2. The carbonation device as defined in claim 1, wherein the chamber means interior surface and the piston exterior surface have a substantially circular circumference so that the annular space is substantially toroidal in shape.
3. The carbonation device as defined in claim 1, and the chamber means and the piston sized so that the annular space there between provides for greater flow restriction than the outlet flow port.
4. The carbonation device as defined in claim 1, and the piston including a flow port extending there through for providing fluid communication through the piston from the flow control means to the annular space.
5. The carbonation device as defined in claim 1, and the flow control means being a flow control washer.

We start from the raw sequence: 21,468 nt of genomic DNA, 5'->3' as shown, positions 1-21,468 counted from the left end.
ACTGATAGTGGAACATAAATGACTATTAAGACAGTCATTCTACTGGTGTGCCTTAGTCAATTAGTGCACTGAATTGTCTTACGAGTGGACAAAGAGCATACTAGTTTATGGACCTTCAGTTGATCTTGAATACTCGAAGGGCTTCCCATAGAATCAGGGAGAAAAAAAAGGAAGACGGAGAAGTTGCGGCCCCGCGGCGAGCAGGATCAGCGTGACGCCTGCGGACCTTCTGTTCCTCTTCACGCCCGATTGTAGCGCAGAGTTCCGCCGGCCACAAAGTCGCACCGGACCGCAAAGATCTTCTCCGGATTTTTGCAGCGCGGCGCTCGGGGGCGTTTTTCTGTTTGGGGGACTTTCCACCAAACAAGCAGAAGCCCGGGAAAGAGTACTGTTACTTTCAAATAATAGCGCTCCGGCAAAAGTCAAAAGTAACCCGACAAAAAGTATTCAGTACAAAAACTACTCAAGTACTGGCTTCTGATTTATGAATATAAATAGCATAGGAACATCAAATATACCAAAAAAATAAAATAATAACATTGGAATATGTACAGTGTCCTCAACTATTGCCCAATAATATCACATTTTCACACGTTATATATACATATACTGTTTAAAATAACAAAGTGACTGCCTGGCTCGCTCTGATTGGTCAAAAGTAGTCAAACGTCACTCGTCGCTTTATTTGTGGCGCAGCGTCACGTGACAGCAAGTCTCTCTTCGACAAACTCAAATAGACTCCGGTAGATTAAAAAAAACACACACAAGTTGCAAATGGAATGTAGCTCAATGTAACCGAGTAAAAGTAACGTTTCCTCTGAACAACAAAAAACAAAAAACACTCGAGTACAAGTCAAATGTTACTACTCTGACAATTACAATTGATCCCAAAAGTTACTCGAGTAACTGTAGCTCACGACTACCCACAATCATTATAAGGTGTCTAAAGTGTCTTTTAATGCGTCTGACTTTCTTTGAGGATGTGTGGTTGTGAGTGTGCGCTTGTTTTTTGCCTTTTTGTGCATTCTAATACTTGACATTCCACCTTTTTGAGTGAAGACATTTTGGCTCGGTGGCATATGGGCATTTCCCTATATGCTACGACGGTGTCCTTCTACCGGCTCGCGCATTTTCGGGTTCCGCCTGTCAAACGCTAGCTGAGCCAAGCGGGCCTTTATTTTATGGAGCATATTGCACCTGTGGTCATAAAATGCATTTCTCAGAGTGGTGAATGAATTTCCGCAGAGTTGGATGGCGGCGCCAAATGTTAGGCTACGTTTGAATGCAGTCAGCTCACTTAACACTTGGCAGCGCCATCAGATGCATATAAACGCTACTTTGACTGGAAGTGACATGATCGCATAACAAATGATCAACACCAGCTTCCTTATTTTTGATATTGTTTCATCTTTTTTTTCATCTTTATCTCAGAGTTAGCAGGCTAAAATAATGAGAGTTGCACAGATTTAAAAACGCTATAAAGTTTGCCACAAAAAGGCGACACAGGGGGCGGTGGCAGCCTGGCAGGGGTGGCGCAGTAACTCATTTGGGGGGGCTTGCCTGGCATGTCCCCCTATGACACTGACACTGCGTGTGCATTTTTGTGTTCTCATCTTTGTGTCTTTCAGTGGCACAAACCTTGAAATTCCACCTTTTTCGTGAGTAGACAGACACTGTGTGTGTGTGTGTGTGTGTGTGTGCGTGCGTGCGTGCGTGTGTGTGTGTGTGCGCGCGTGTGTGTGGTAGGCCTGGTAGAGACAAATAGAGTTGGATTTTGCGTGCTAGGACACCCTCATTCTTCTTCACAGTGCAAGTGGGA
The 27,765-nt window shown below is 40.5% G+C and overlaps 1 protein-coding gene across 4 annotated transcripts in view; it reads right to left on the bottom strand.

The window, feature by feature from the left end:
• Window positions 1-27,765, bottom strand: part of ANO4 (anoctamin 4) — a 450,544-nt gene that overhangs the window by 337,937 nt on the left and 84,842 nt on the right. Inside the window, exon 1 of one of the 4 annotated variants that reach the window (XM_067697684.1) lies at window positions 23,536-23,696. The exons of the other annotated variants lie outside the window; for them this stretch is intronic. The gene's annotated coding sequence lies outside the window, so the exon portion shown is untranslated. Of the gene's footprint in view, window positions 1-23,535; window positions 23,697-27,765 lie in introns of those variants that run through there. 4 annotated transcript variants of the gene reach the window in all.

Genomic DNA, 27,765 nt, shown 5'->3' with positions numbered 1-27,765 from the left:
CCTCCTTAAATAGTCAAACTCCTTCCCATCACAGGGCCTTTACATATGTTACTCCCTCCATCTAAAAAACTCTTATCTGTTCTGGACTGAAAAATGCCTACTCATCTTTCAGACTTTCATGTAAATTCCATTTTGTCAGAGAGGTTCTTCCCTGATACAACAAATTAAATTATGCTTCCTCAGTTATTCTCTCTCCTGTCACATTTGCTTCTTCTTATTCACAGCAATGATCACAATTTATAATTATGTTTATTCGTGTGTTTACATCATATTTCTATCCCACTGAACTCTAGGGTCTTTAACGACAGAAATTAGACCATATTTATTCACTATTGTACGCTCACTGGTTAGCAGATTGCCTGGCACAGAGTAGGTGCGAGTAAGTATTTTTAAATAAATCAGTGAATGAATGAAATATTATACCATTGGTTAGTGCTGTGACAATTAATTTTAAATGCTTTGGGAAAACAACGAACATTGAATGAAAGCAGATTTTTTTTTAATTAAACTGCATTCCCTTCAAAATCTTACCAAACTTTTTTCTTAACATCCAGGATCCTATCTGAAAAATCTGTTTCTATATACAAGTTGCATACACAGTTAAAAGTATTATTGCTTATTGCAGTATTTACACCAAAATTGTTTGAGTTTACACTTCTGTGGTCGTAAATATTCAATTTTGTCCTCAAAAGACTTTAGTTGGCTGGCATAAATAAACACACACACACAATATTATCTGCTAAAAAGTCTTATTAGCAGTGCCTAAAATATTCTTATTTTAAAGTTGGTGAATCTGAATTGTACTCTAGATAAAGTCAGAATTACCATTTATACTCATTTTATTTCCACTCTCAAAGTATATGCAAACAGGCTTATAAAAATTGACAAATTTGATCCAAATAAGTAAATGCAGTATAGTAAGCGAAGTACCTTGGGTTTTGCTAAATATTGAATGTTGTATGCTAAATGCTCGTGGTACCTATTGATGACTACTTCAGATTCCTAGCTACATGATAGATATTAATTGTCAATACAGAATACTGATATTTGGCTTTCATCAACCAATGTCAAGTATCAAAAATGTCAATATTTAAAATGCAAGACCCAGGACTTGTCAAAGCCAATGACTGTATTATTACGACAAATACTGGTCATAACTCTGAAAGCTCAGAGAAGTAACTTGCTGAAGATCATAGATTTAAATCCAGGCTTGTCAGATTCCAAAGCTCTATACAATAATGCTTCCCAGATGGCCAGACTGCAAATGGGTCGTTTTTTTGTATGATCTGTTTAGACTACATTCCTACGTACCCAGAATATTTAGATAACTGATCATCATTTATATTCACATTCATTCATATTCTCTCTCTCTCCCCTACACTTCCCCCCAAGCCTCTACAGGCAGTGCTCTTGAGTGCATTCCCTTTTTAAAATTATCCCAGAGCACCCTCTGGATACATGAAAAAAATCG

6. The carbonation device as defined in claim 4, and the piston outer perimeter surface and the chamber means inner perimeter surface spaced from each other and the piston flow port sized to that the annular space and the piston flow port provide for greater flow resistance than the outlet port.
7. A carbonation maintaining flow control device connectable to a pressurized source of carbonated water, comprising: a housing body, the body defining a flow control space therein, and the control space having an end surface and an interior flow surface around an interior perimeter thereof, and the body having an inlet port extending partially there through, the port having a first end for connecting to the carbonated water source and a second end opposite therefrom and terminating at the control space end surface, and the body having an outlet port extending partially there through, the outlet port having a first end terminating at the control space flow surface and a second end for connecting to a dispensing valve,
a flow control means retained within the flow space adjacent the end surface thereof for providing regulated flow rate control of the carbonated water from the inlet port second end to the control space,